Tuesday, December 11, 2012

X-37B US military space plane launches for third flight

X-37B US military space plane launches for third flight

X-37B spaceplane The prior flights of the X-37B garnered worldwide attention - but few details

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A notoriously mysterious military space plane operated by the US Air Force has launched from Florida, the third flight in a secretive test programme.
The reusable, unmanned craft is designed to operate in Earth orbit for extended periods. Its prior missions in 2010 and 2011 lasted 224 and 469 days.
The US government kept the timing of Tuesday's launch secret and has not said how long the mission will last.
That has prompted fevered speculation as to the craft's ultimate purpose.

X-37B - American military spaceplane

  • Mission: Described as a re-usable testbed for new sensors and other space technologies
  • Length: 9m Wingspan: 4.5m Height: 3m Mass: 5,000kg
  • Origins: Started as a Nasa project in 1999 before being handed to the military in 2006
  • Operating altitude: 180 - 800 km
  • Cost: The budget line for the X-37B programme continues to be classified information
Tuesday's launch had been pushed back from October, delayed by two satellite launches. Patrick Air Force Base in Florida gave notice of a hazard from a launch in a window between 15:45 and 22:15 GMT (10:45 to 17:15 local time).
The X-37B craft, designed by aerospace giant Boeing, shares more than just a passing similarity to the now-retired space shuttle.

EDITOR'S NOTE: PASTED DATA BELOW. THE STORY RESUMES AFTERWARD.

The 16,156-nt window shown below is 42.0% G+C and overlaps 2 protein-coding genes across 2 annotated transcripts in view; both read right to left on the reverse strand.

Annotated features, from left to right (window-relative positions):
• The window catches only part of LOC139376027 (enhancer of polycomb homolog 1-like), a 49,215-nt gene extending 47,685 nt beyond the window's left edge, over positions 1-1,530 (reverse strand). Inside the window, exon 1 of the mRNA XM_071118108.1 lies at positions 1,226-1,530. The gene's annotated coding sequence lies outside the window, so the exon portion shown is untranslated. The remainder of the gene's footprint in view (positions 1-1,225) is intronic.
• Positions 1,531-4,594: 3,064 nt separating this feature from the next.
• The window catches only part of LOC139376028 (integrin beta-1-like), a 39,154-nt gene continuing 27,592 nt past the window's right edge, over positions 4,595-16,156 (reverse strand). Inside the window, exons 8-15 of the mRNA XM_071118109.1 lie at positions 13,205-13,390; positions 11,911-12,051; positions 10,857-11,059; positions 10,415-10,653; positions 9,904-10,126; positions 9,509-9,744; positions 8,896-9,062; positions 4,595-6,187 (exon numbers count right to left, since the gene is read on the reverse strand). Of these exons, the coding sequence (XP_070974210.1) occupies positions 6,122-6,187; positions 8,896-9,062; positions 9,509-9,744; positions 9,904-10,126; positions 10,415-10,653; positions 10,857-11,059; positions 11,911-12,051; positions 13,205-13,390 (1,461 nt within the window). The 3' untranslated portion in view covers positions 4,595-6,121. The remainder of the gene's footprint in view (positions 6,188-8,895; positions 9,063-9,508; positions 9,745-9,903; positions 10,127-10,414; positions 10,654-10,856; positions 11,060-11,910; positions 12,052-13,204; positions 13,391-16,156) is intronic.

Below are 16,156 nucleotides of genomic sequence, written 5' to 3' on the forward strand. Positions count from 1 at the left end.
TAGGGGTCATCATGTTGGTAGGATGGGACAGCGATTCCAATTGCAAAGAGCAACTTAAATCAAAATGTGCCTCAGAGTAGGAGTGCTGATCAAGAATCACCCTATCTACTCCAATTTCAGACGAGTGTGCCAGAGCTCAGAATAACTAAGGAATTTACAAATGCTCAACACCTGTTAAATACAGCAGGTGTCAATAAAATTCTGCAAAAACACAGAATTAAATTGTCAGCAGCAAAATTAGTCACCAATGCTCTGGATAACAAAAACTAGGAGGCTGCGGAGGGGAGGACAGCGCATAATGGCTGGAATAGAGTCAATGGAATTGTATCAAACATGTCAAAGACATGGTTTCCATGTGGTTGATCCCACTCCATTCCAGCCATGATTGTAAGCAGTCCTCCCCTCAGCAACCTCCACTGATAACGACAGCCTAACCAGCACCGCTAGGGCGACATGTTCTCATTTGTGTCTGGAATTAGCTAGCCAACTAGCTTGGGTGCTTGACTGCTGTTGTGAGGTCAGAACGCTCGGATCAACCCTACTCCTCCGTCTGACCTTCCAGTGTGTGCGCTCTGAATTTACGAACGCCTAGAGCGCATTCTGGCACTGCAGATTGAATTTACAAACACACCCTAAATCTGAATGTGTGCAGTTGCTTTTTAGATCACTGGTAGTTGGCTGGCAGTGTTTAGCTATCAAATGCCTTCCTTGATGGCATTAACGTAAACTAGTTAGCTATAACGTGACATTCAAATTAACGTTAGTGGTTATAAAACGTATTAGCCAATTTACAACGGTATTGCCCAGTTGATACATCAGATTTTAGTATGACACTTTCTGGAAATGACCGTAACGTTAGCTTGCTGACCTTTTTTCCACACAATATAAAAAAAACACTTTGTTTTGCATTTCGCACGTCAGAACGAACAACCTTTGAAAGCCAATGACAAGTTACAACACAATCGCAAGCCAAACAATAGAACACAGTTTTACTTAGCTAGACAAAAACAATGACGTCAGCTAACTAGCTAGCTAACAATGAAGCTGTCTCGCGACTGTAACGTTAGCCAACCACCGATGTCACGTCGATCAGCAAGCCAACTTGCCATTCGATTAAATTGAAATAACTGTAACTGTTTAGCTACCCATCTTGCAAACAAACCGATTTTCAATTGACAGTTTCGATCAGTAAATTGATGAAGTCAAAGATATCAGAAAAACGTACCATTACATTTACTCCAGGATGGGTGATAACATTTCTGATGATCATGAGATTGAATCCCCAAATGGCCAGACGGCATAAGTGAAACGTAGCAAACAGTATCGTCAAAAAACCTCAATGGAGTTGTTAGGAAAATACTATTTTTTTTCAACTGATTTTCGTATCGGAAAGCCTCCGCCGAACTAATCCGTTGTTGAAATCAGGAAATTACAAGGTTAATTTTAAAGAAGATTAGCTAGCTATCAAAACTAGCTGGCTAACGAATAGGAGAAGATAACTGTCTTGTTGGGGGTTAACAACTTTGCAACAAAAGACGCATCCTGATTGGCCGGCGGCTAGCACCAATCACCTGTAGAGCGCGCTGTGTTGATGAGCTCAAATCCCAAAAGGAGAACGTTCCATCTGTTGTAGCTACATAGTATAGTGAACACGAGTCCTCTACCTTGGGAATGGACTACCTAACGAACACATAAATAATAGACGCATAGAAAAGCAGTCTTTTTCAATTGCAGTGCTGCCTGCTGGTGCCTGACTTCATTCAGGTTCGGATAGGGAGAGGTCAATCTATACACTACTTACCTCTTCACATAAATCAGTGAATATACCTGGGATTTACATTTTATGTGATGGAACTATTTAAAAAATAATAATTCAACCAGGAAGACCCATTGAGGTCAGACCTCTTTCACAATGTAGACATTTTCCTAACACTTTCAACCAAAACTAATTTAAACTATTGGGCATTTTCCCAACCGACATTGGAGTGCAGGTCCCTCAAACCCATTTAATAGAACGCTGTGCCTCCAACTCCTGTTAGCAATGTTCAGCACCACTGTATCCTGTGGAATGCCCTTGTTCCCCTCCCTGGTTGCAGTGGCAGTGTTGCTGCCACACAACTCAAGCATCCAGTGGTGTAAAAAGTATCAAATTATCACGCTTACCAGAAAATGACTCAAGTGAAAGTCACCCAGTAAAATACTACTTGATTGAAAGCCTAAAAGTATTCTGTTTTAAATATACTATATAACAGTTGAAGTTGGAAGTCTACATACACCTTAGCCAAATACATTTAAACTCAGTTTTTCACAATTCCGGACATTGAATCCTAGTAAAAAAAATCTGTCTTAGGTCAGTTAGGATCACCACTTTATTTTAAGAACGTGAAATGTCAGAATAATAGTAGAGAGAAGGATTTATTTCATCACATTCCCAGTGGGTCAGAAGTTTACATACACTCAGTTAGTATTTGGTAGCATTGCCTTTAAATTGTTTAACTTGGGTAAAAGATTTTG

It is just a quarter the size of the shuttle, but is launched on a rocket - the Atlas V. It is coated in thermal tiles to withstand the heat of re-entry, after which it lands on its own gear autonomously.
The stated mission of the craft, according to the US Air Force, is an "experimental test program to demonstrate technologies for a reliable, reusable, unmanned space test platform".
But the latest mission in particular sparked speculation that the craft was spying on the Chinese space lab Tiangong-1 - an idea that has since been largely discredited.
When it returned from its second mission in June, programme manager Lt Col Tom McIntyre said: "We knew from post-flight assessments from the first mission that OTV-1 could have stayed in orbit longer. So one of the goals of this mission was to see how much farther we could push the on-orbit duration."
But any official mission objectives seems set once again to remain secret.

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